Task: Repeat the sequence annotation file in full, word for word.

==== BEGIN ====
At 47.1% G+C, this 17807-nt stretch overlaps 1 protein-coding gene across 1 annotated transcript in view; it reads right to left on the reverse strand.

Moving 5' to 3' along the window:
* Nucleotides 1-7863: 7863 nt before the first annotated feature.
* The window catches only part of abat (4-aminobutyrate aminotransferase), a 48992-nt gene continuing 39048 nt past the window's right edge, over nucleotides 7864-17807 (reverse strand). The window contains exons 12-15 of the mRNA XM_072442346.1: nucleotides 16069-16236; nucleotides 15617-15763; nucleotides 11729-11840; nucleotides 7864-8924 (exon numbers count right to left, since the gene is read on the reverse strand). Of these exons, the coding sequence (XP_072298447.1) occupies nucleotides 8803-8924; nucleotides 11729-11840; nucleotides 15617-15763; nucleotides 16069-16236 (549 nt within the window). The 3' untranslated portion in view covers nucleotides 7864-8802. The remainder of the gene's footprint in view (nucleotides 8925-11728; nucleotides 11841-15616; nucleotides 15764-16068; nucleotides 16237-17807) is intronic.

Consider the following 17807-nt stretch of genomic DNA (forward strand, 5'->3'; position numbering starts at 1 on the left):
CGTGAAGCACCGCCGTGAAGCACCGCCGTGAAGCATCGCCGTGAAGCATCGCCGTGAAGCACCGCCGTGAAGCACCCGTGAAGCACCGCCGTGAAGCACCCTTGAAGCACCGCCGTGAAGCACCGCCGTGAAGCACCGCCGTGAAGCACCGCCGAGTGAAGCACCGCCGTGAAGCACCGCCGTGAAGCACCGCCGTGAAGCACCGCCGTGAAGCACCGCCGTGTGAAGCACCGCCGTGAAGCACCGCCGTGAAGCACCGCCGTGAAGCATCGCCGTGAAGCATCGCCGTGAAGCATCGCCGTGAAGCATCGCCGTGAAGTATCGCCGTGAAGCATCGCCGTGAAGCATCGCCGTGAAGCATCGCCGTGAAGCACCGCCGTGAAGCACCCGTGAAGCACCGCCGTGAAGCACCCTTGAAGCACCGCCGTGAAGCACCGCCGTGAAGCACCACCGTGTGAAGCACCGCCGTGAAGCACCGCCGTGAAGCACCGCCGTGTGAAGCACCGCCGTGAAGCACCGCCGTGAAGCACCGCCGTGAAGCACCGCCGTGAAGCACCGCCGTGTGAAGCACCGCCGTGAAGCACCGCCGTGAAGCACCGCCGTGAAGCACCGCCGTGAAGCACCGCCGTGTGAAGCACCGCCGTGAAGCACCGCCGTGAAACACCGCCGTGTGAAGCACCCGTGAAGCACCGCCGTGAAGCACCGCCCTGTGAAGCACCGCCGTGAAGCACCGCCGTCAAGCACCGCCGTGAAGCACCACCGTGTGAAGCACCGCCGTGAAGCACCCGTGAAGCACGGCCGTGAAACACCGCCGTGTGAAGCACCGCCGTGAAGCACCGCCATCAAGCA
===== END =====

At 47.1% G+C, this 17807-nt stretch overlaps 1 protein-coding gene across 1 annotated transcript in view; it reads right to left on the reverse strand.

Moving 5' to 3' along the window:
* Nucleotides 1-7863: 7863 nt before the first annotated feature.
* The window catches only part of abat (4-aminobutyrate aminotransferase), a 48992-nt gene continuing 39048 nt past the window's right edge, over nucleotides 7864-17807 (reverse strand). The window contains exons 12-15 of the mRNA XM_072442346.1: nucleotides 16069-16236; nucleotides 15617-15763; nucleotides 11729-11840; nucleotides 7864-8924 (exon numbers count right to left, since the gene is read on the reverse strand). Of these exons, the coding sequence (XP_072298447.1) occupies nucleotides 8803-8924; nucleotides 11729-11840; nucleotides 15617-15763; nucleotides 16069-16236 (549 nt within the window). The 3' untranslated portion in view covers nucleotides 7864-8802. The remainder of the gene's footprint in view (nucleotides 8925-11728; nucleotides 11841-15616; nucleotides 15764-16068; nucleotides 16237-17807) is intronic.

Consider the following 17807-nt stretch of genomic DNA (forward strand, 5'->3'; position numbering starts at 1 on the left):
CGTGAAGCACCGCCGTGAAGCACCGCCGTGAAGCATCGCCGTGAAGCATCGCCGTGAAGCACCGCCGTGAAGCACCCGTGAAGCACCGCCGTGAAGCACCCTTGAAGCACCGCCGTGAAGCACCGCCGTGAAGCACCGCCGTGAAGCACCGCCGAGTGAAGCACCGCCGTGAAGCACCGCCGTGAAGCACCGCCGTGAAGCACCGCCGTGAAGCACCGCCGTGTGAAGCACCGCCGTGAAGCACCGCCGTGAAGCACCGCCGTGAAGCATCGCCGTGAAGCATCGCCGTGAAGCATCGCCGTGAAGCATCGCCGTGAAGTATCGCCGTGAAGCATCGCCGTGAAGCATCGCCGTGAAGCATCGCCGTGAAGCACCGCCGTGAAGCACCCGTGAAGCACCGCCGTGAAGCACCCTTGAAGCACCGCCGTGAAGCACCGCCGTGAAGCACCACCGTGTGAAGCACCGCCGTGAAGCACCGCCGTGAAGCACCGCCGTGTGAAGCACCGCCGTGAAGCACCGCCGTGAAGCACCGCCGTGAAGCACCGCCGTGAAGCACCGCCGTGTGAAGCACCGCCGTGAAGCACCGCCGTGAAGCACCGCCGTGAAGCACCGCCGTGAAGCACCGCCGTGTGAAGCACCGCCGTGAAGCACCGCCGTGAAACACCGCCGTGTGAAGCACCCGTGAAGCACCGCCGTGAAGCACCGCCCTGTGAAGCACCGCCGTGAAGCACCGCCGTCAAGCACCGCCGTGAAGCACCACCGTGTGAAGCACCGCCGTGAAGCACCCGTGAAGCACGGCCGTGAAACACCGCCGTGTGAAGCACCGCCGTGAAGCACCGCCATCAAGCA